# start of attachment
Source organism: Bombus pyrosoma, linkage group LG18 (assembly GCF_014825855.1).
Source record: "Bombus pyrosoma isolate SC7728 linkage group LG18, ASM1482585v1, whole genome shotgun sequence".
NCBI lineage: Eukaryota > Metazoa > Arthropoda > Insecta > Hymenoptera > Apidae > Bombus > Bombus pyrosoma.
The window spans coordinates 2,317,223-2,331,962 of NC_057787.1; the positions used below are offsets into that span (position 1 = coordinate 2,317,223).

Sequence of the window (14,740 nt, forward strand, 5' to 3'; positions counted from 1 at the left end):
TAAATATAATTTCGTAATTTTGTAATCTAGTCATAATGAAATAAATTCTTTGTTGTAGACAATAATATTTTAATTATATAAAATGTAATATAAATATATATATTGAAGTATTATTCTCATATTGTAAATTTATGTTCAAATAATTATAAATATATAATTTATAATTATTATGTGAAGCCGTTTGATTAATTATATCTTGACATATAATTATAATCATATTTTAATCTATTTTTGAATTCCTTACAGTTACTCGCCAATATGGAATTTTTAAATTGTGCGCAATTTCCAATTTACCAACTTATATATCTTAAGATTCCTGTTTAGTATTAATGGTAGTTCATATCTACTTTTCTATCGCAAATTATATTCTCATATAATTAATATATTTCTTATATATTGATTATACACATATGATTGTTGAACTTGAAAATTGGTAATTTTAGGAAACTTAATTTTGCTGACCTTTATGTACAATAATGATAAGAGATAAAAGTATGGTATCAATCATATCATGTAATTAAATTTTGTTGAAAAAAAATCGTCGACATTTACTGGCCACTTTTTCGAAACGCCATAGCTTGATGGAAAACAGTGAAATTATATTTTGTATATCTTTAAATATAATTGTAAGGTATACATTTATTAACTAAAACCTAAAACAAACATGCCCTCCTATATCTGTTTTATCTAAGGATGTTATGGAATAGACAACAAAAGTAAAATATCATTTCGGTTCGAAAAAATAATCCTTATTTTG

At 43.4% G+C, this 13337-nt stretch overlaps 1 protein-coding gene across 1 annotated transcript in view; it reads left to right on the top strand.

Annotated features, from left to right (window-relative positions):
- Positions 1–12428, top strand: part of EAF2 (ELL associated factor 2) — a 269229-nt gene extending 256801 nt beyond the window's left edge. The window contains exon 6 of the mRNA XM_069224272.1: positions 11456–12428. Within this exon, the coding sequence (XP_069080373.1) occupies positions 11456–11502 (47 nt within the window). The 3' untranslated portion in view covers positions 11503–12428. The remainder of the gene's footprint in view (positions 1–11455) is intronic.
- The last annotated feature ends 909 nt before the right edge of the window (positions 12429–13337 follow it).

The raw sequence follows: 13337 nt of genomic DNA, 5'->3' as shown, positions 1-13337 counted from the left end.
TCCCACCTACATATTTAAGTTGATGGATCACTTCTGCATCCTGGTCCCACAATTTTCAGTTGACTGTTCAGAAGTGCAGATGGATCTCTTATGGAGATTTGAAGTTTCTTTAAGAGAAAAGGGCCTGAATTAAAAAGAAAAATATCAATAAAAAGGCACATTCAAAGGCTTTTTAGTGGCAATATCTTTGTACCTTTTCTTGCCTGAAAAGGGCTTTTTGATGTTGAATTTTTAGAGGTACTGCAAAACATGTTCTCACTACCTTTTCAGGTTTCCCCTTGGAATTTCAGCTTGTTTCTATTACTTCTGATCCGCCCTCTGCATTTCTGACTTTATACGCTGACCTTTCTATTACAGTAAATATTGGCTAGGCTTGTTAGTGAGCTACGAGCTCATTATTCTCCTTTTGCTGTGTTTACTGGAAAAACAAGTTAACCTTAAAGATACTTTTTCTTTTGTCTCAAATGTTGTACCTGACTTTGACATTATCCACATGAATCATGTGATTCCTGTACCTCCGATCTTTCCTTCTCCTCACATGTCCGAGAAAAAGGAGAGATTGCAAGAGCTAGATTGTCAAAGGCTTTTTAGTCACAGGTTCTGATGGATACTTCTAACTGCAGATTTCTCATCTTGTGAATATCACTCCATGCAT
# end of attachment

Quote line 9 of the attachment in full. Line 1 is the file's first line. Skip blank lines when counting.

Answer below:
- Positions 1–12428, top strand: part of EAF2 (ELL associated factor 2) — a 269229-nt gene extending 256801 nt beyond the window's left edge. The window contains exon 6 of the mRNA XM_069224272.1: positions 11456–12428. Within this exon, the coding sequence (XP_069080373.1) occupies positions 11456–11502 (47 nt within the window). The 3' untranslated portion in view covers positions 11503–12428. The remainder of the gene's footprint in view (positions 1–11455) is intronic.